• Inflation to remain within BSP target

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    The Philippine headline inflation is seen to remain within the Bangko Sentral ng Pilipinas (BSP) target for the next three years.

    In a report, Standard Chartered Bank (SCB) said that it expects inflation to remain manageable over the next three years, forecasting average inflation of 2.9 percent in 2013, down from the 3.1 percent earlier projected. It also said that inflation for 2014 and 2015 was projected at 3.9 percent and 3.5 percent, respectively.

    “We have revised down our forecasts, as food inflation remains benign and we expect it to remain manageable over the next three years,” SCB economist Jeff Ng stated.

    He said that the bank’s forecasts indicate that inflation will remain within the BSP’s inflation target bands of 3 percent to 5 percent in 2013 to 2014, and 2 percent to 4 percent in 2015.

    “Our dovish inflation view is supported by the progress made in food security in the Philippines. Other important inflation drivers, housing and energy, are likely to remain subdued over the next few quarters,” he added.

    The bank also said that food inflation may pose a smaller upside risk to headline inflation, given the improving food security in recent years. Ng noted that food inflation has been the primary driver of headline inflation for the past five years, accounting for 36.3 percent of the consumer price index basket.

    He said that favorable food inflation has resulted in benign inflation in recent years, even during periods of above-trend growth.

    “We expect food inflation to bottom out in 2014 owing to base effects, but to remain close to headline inflation levels. Benign food inflation is likely to ensure that headline inflation remains a secondary concern for policy makers,” he said.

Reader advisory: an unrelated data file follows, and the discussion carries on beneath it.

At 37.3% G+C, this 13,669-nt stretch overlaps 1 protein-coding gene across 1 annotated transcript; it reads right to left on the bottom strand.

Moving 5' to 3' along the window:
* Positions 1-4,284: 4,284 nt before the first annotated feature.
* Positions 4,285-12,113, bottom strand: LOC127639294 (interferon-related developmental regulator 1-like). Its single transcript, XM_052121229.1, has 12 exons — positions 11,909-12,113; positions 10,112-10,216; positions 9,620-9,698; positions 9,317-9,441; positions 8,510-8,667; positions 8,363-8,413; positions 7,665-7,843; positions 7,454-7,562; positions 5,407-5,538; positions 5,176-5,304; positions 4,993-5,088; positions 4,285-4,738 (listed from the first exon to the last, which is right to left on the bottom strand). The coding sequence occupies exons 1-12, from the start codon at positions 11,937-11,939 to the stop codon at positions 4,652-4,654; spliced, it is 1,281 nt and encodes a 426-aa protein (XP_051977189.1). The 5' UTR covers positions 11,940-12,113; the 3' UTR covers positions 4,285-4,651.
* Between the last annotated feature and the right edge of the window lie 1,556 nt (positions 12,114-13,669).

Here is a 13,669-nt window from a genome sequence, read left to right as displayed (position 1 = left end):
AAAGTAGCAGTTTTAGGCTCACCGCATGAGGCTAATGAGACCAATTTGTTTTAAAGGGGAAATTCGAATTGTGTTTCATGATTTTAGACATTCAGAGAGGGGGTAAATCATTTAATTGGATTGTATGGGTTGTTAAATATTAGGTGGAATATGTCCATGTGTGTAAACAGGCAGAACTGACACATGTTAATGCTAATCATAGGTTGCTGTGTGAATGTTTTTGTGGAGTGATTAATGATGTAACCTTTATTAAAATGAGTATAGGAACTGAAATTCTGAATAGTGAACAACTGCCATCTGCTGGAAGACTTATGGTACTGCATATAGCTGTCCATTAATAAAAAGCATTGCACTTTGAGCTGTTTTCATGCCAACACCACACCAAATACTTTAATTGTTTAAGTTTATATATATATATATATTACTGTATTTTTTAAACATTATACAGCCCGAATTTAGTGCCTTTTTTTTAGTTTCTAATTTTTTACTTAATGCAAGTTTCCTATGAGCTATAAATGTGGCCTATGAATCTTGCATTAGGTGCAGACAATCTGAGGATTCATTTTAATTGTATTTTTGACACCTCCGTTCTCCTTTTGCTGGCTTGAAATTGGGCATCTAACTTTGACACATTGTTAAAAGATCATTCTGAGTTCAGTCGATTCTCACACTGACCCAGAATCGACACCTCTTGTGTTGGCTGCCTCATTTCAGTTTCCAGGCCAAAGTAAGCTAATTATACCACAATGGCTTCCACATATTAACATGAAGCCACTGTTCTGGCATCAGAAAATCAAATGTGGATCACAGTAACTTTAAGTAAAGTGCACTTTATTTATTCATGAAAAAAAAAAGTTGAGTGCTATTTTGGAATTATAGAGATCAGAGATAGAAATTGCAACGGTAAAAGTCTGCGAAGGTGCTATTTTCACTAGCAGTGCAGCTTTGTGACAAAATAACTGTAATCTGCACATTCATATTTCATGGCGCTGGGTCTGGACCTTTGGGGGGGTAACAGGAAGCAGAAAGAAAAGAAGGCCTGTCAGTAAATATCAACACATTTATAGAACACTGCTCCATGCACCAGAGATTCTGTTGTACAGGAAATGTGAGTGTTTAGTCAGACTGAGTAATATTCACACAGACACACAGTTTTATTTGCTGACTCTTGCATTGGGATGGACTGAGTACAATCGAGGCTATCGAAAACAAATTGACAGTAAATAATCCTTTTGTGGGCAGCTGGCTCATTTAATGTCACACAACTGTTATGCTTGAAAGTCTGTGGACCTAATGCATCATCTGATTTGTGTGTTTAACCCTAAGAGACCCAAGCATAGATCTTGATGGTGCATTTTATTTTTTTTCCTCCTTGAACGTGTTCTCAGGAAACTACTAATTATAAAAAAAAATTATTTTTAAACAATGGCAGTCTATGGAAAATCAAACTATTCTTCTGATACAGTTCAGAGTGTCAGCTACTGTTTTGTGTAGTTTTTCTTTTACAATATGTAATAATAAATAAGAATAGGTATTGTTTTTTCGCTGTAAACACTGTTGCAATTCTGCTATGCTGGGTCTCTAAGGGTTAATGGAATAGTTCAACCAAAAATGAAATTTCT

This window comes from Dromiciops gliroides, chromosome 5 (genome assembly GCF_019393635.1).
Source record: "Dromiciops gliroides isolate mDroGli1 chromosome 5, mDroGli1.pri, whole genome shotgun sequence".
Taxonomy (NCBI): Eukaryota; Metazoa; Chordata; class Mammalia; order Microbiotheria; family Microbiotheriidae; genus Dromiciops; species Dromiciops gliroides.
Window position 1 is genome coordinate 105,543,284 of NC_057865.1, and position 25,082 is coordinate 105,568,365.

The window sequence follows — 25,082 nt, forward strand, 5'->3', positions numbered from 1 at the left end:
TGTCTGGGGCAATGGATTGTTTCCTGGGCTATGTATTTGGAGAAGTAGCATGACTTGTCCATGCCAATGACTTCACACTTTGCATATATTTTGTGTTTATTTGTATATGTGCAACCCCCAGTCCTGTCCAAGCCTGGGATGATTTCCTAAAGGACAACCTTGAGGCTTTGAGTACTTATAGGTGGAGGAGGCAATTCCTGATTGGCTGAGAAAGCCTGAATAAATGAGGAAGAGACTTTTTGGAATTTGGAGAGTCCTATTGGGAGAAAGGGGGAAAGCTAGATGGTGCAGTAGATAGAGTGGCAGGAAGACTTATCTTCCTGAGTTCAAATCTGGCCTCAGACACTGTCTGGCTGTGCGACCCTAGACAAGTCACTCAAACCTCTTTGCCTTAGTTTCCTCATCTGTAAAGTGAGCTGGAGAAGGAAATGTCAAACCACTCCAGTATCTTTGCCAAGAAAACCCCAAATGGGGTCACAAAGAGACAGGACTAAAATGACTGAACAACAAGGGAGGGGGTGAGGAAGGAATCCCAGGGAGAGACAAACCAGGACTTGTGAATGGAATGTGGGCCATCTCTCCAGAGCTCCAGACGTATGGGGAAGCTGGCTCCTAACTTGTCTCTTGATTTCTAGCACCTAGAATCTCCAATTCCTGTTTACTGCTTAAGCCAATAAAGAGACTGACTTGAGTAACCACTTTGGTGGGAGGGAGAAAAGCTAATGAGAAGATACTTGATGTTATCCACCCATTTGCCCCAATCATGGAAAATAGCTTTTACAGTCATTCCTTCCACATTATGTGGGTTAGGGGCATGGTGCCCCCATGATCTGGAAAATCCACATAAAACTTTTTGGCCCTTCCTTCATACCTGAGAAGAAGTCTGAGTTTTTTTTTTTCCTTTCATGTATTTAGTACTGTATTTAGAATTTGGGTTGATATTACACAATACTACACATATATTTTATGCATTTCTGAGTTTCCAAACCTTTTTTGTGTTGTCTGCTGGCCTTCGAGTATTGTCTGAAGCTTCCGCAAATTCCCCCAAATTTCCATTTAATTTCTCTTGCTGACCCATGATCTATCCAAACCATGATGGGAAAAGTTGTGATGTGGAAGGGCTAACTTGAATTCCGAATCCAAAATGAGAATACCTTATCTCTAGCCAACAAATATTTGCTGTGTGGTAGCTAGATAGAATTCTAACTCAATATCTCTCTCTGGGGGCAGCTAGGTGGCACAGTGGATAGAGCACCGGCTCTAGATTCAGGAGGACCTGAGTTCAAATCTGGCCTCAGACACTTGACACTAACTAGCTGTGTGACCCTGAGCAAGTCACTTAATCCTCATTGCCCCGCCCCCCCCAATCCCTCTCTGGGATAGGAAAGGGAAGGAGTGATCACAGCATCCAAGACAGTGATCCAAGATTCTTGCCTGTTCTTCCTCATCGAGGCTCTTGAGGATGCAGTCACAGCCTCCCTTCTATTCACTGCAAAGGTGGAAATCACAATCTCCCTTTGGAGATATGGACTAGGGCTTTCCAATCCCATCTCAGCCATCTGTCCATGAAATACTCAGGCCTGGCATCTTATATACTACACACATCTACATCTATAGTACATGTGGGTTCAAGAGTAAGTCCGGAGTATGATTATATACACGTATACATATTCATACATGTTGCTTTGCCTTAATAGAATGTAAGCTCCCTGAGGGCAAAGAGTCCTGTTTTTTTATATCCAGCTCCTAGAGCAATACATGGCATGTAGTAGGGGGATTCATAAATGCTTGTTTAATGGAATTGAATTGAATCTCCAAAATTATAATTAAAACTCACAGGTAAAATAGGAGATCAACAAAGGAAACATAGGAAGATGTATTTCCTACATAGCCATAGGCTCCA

In terms of housing inflation, the SCB saw it to remain modest, as solid gross domestic product growth to support rental market inflation in the coming years.

    Meanwhile, energy inflation, which comprises electricity, gas and fuel, was expected to rebound modestly from the fourth quarter because of the very low base in recent months

    “We see higher upside risks to energy prices. Domestic energy inflation tends to lag Brent crude price increases by around three months,” Ng added.

    However, the report also warned that risks from energy and alcohol/tobacco may result to upside inflation. The bank expects sin taxes to create inflationary pressure in the coming years “similar to those seen at the start of 2013, when the taxes were first implemented.”

    “Base effects could trigger higher energy inflation in 2014. Serious natural disasters could also still pose a threat to food security, although the Philippines regularly experiences tropical storms, earthquakes and volcanic eruptions,” Ng said.

    Mayvelin U. Caraballo

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